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Open Access Letters to the Editor

Temperature dependence of ssrA-tag mediated protein degradation

Oliver Purcell1*, Claire S Grierson2, Mario di Bernardo34 and Nigel J Savery5

Author Affiliations

1 MIT Synthetic Biology Center, Massachusetts Institute of Technology, 500 Technology Square, NE47-235, Cambridge, MA 02139 USA

2 School of Biological Sciences, University of Bristol, Bristol BS8 1UG, UK

3 Department of Engineering Mathematics, University of Bristol, Bristol BS8 1TR, UK

4 Department of Systems and Computer Engineering, University of Naples Federico II, Via Claudio 21, Napoli, 80125, Italy

5 School of Biochemistry, University of Bristol, Bristol BS8 1TD, UK

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Journal of Biological Engineering 2012, 6:10  doi:10.1186/1754-1611-6-10

The electronic version of this article is the complete one and can be found online at: http://www.jbioleng.org/content/6/1/10


Received:10 February 2012
Accepted:23 July 2012
Published:23 July 2012

© 2012 Purcell et al.; licensee BioMed Central Ltd.

This is an Open Access article distributed under the terms of the Creative Commons Attribution License ( http://creativecommons.org/licenses/by/2.0), which permits unrestricted use, distribution, and reproduction in any medium, provided the original work is properly cited.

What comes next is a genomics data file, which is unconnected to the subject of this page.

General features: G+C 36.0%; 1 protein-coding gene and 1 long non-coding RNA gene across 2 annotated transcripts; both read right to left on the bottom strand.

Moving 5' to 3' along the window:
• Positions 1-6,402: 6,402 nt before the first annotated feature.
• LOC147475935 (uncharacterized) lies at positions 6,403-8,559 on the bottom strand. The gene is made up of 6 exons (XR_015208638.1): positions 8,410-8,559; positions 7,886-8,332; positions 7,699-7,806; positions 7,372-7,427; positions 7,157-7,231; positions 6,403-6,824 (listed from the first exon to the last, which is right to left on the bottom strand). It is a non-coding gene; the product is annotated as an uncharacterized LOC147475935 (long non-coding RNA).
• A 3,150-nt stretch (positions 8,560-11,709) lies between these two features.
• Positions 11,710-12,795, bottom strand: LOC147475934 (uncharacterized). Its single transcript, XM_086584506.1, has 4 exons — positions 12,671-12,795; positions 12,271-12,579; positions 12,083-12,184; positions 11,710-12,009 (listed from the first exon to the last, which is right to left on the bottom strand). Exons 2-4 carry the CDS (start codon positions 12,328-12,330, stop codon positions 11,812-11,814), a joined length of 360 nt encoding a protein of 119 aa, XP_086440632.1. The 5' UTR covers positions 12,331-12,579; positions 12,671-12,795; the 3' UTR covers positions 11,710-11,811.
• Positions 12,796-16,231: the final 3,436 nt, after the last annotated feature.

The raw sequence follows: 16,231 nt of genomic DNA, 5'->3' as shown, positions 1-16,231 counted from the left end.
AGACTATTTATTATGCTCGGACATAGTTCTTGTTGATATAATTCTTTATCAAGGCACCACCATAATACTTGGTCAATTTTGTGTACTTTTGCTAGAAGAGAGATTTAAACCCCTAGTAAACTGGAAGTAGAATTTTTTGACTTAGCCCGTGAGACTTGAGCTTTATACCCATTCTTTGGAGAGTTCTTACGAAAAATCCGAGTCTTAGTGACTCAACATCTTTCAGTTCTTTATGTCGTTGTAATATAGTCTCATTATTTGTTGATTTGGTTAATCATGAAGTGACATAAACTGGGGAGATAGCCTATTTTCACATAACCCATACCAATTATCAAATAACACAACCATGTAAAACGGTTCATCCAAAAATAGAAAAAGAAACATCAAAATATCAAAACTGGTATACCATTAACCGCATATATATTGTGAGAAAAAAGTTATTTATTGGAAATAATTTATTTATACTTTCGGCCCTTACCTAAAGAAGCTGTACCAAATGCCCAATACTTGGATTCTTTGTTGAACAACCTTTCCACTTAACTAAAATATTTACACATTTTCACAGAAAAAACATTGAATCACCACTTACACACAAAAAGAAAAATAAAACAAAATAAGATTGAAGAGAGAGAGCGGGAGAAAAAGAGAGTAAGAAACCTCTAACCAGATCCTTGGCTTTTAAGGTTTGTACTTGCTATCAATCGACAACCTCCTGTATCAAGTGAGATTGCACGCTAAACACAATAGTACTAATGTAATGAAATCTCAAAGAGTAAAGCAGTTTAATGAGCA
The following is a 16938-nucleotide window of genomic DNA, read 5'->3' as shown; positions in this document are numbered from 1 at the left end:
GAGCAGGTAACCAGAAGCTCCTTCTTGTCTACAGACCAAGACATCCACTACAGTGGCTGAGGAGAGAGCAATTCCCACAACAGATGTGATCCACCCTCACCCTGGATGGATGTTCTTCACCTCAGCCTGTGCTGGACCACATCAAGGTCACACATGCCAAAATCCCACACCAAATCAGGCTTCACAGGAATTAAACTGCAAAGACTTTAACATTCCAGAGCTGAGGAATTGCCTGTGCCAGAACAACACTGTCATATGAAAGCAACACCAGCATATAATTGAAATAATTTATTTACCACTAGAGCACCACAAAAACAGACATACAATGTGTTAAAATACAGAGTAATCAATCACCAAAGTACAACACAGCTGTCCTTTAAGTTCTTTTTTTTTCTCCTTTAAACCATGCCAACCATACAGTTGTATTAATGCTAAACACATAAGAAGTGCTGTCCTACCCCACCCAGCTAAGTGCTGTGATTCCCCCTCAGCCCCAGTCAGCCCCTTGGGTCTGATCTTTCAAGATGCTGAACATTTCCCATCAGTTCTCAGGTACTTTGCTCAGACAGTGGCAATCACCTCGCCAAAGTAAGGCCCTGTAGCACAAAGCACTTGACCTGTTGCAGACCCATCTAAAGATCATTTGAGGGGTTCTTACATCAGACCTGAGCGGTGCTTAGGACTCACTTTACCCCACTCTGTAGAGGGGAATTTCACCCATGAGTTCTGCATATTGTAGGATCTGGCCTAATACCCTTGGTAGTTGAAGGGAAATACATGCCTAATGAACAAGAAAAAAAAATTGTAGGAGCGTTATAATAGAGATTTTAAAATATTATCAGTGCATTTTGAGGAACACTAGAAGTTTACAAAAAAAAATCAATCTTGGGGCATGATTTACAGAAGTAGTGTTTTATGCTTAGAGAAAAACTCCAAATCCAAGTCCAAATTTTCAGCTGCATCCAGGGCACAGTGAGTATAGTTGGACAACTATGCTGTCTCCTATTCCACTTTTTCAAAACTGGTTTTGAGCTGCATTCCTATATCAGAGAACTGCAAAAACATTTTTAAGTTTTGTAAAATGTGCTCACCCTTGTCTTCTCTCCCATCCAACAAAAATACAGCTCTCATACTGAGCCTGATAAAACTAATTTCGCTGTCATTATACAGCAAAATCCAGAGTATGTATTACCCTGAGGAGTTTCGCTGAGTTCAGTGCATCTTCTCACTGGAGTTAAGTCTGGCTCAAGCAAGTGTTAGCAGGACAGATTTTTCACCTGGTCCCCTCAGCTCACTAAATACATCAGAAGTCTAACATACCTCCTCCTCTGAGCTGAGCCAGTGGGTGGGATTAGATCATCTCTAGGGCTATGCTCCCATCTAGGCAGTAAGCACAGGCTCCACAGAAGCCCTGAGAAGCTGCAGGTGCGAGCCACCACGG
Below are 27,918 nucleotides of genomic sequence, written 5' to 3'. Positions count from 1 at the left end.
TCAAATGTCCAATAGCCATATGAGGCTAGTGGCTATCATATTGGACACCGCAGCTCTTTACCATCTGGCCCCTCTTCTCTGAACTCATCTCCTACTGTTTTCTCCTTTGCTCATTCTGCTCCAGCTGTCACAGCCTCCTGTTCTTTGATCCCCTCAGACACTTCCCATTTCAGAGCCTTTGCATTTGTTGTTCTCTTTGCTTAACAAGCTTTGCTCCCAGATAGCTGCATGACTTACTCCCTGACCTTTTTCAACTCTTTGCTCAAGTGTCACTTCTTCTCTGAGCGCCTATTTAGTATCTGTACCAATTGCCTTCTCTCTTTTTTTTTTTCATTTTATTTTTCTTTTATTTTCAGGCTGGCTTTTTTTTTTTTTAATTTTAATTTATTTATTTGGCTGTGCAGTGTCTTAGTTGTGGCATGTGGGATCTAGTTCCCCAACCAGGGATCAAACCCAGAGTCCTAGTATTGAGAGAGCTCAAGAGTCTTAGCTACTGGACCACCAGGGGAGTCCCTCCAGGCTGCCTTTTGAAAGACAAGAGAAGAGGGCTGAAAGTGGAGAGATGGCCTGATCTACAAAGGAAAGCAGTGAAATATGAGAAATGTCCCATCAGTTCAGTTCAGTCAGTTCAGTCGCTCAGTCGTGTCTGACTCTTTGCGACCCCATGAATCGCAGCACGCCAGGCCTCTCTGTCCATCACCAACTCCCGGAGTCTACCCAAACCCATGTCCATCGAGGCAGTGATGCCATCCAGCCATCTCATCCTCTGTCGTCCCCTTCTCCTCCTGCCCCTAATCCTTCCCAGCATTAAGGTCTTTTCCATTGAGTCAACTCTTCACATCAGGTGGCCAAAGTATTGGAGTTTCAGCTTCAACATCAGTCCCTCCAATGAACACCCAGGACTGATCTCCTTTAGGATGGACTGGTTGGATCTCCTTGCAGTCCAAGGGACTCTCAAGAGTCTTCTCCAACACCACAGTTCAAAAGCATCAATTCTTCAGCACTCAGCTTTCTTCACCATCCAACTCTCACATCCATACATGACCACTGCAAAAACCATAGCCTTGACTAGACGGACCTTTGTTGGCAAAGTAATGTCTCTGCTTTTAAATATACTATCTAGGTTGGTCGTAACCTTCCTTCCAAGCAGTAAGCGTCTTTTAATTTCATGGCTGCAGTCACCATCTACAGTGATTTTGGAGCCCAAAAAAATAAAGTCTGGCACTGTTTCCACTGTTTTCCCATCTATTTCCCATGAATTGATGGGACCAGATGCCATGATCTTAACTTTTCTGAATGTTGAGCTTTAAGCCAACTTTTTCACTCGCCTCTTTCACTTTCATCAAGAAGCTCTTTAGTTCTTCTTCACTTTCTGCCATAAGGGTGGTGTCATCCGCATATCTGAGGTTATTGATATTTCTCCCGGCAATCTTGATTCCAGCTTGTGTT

Abstract

Building synthetic gene networks with highly transient dynamics requires rapid protein degradation. We show that the degradation conferred by two commonly used ssrA tags is highly temperature dependent. Synthetic gene networks are being used increasingly in real-world applications where they may be subjected to variable conditions, and be required to display precise, quantitative dynamics, which will be more susceptible to environmental changes than the general qualitative dynamics focussed on so far.

Introduction

Rapid protein degradation is vital for the creation of synthetic gene networks with highly transient dynamics. The standard means of achieving rapid protein degradation in bacterial synthetic gene networks has been through the use of ssrA tags. These are short (usually 11 amino acid) peptide tags added cotranslationally to the C-terminus of a nascent protein, that are recognised by the AAA+ ClpXP and ClpAP host proteases [1] and target the tagged protein for degradation [2,3]. ssrA tags are part of a larger family of degradation tags, or ‘degrons’, which can be present in both the N- and C- terminus of proteins [4]. The ssrA tags are generally referred to by the final three amino acids, for instance the wild-type tag ends in the amino acid sequence LAA and is known as the LAA-ssrA tag. ssrA tags have been used frequently in synthetic oscillators [5-8].